Senator seeks support to pass “comfort women” education bill
by Andrew Shilling
Jul 16, 2014 | 1283 views | 1 1 comments | 3 3 recommendations | email to a friend | print
State Senator Tony Avella calls for support of the “comfort women” bill at his office with Korean community leaders.
State Senator Tony Avella calls for support of the “comfort women” bill at his office with Korean community leaders.
slideshow
Community activist Adam King and Korean American Public Affairs Committee member David Lee with State Senator Tony Avella.
Community activist Adam King and Korean American Public Affairs Committee member David Lee with State Senator Tony Avella.
slideshow
Christine Colligan of the Korean Parents Association of NY
Christine Colligan of the Korean Parents Association of NY
slideshow
The dark history of “comfort women” during WWII is one that has not been forgotten in the Korean communities of New York. However, recent state legislation to require the history of comfort women be taught in public school has still not seen a vote in the Assembly.

Passed by the State Senate in June, the “comfort women” legislation would amend opening paragraphs of the State Education Law to include curriculum instruction on the violence against women during periods of armed conflict, including the time when nearly 400,000 women were forced into sexual slavery by the Imperial Japanese Army that occupied Korea during WWII.

State Senator Tony Avella explained that teaching this history in state schools is something that is important on many levels.

“We have too many situations, even occurring today, of sex trafficking all across the globe,” Avella said. “Whether it’s happening today or in the past, we should call it what it is: an atrocity against women.”

Although the bill has seen resistance in the Assembly, Avella said he is hopeful it will be revisited during a special session in November.

“Hopefully we can get an Assembly sponsor and pass it in the Assembly,” he said. “If not, when we go out next session I will reintroduce the bill.”

In addition to the history of the inclusion of curriculum surrounding the “comfort women,” the bill - introduced by Avella - would also require SUNY schools to recommend courses in historical events like the Holocaust and the mass starvation of Ireland from 1845 to 1850.

As explained in the bill, the inclusion of these historical events would be built-in in order to “prescribe courses of instruction in patriotism, citizenship and human rights issues.”

“Some people in the Assembly don’t get it, and they think it’s an international issue and isn’t important to the people who live here,” Avella said. “I think if we keep moving the ball down the court, we’ll eventually get this done.”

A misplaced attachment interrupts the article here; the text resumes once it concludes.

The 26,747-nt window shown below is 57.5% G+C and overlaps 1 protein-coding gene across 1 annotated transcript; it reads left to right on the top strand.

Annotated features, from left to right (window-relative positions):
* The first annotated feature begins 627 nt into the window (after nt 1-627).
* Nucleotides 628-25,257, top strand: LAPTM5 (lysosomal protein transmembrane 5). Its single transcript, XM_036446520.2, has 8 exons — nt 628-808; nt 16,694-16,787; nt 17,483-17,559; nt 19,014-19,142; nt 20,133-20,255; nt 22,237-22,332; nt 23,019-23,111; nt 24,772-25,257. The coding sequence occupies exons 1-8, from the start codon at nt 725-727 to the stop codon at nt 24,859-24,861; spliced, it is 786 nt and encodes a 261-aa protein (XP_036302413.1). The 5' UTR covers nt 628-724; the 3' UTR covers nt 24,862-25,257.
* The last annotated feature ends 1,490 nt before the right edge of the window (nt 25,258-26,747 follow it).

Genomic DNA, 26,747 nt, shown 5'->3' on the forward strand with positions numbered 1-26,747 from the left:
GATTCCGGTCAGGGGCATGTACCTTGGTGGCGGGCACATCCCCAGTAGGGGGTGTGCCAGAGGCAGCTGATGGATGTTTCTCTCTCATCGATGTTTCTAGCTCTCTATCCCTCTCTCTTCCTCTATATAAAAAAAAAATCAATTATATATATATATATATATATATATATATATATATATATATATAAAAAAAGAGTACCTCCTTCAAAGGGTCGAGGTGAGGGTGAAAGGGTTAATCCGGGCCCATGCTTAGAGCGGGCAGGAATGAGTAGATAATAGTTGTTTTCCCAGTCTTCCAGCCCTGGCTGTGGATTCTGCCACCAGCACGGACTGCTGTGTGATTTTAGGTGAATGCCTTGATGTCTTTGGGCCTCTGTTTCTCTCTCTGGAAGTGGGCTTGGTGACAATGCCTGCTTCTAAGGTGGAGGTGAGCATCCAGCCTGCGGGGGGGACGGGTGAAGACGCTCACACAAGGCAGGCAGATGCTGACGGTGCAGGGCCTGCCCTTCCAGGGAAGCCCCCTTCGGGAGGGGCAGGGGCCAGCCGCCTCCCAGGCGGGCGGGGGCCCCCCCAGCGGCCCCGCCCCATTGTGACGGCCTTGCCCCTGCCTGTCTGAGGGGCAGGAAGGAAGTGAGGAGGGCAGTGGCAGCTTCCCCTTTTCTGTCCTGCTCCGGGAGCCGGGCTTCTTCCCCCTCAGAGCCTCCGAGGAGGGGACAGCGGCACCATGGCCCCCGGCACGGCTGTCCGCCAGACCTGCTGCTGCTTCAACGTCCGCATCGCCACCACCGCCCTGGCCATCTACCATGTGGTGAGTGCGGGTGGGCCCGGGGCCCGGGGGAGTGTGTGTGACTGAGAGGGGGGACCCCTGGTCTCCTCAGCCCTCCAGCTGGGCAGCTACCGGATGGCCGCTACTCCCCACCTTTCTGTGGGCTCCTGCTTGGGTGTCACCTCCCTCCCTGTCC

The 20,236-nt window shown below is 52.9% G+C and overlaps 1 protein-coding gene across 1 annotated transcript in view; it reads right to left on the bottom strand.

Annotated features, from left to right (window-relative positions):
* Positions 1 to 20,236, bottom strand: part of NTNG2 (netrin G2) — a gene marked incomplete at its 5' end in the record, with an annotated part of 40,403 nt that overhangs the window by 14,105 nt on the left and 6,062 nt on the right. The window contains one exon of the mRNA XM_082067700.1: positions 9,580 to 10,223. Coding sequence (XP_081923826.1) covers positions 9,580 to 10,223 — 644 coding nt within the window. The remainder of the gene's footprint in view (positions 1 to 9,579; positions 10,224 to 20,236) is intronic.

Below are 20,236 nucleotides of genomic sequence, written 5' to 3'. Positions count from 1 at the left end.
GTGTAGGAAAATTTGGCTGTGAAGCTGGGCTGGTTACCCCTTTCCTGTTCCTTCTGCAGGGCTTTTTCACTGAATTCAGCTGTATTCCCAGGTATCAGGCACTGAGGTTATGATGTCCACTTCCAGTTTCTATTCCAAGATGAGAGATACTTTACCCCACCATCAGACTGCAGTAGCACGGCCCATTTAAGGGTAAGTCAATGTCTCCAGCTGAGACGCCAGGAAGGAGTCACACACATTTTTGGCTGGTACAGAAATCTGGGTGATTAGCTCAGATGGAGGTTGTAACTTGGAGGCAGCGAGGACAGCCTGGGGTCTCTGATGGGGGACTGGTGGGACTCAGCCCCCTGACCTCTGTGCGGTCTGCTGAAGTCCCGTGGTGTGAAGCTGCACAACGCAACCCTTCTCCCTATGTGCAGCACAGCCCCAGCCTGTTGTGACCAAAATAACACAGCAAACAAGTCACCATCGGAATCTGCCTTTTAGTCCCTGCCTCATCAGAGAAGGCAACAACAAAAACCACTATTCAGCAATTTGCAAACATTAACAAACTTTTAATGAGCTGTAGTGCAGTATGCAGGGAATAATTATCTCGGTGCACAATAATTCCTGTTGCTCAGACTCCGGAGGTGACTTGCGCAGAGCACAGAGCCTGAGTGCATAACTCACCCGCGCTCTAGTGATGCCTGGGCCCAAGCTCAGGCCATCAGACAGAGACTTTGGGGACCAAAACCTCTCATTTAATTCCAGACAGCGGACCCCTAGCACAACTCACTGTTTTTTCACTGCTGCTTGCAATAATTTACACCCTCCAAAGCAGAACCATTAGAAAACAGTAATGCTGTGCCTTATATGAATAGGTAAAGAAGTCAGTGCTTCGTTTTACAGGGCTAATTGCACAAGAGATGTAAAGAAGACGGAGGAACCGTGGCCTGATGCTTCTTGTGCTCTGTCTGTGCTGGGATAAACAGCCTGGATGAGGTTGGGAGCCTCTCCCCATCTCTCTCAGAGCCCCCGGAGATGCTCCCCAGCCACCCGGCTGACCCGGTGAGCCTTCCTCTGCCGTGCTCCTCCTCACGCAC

Christina Culligan of the Korean Parents Association of NY joined Avella last week at his office on Bell Boulevard in Bayside to urge state lawmakers to bring the bill to a vote.

“Justice must be served to teach children that this is a major violation of a woman’s human rights,’ Culligan said.

Community activist Adam Kim said because much of the world still does not recognize the severity of what happened in the not-so-distant past, teaching this history in public schools is an obligation.

“This is a giant step because up till now, all New York students didn’t know what happened to the comfort women in WWII,” he said. “However the Japanese still do not recognize this.”

Comments
(1)
Comments-icon Post a Comment
humanrightsTiananmen
|
August 07, 2014
I was very shocked by the news that 122 Korean women claimed that “we were the U.S. military comfort women”, and sued the class action lawsuit on June 25, 2014.

http://iamkoream.com/comfort-women-for-u-s-military-sue-south-korean-government/

http://articles.chicagotribune.com/2014-07-11/news/sns-rt-us-southkorea-usa-military-20140711_1_u-s-forces-u-s-troops-human-trafficking

If the issue is a human rights concern for the future of all nations, we should memorialize all comfort women, including females forced into sexual slavery by the USA military and Korean Government itself during and after the Korean War. The USA is very deeply committed to this Korean “comfort women” matter as an assailant of violence against women. Tony Avella should not be a hypocrite. He said “Whether it’s happening today or in the past, we should call it what it is: an atrocity against women.”

First, he should seek support to pass education of Korean comfort women who were enslaved by the US military, for human rights of women, the very purpose of his political activity. He has something to do before criticizing the other country’s past 70 years ago.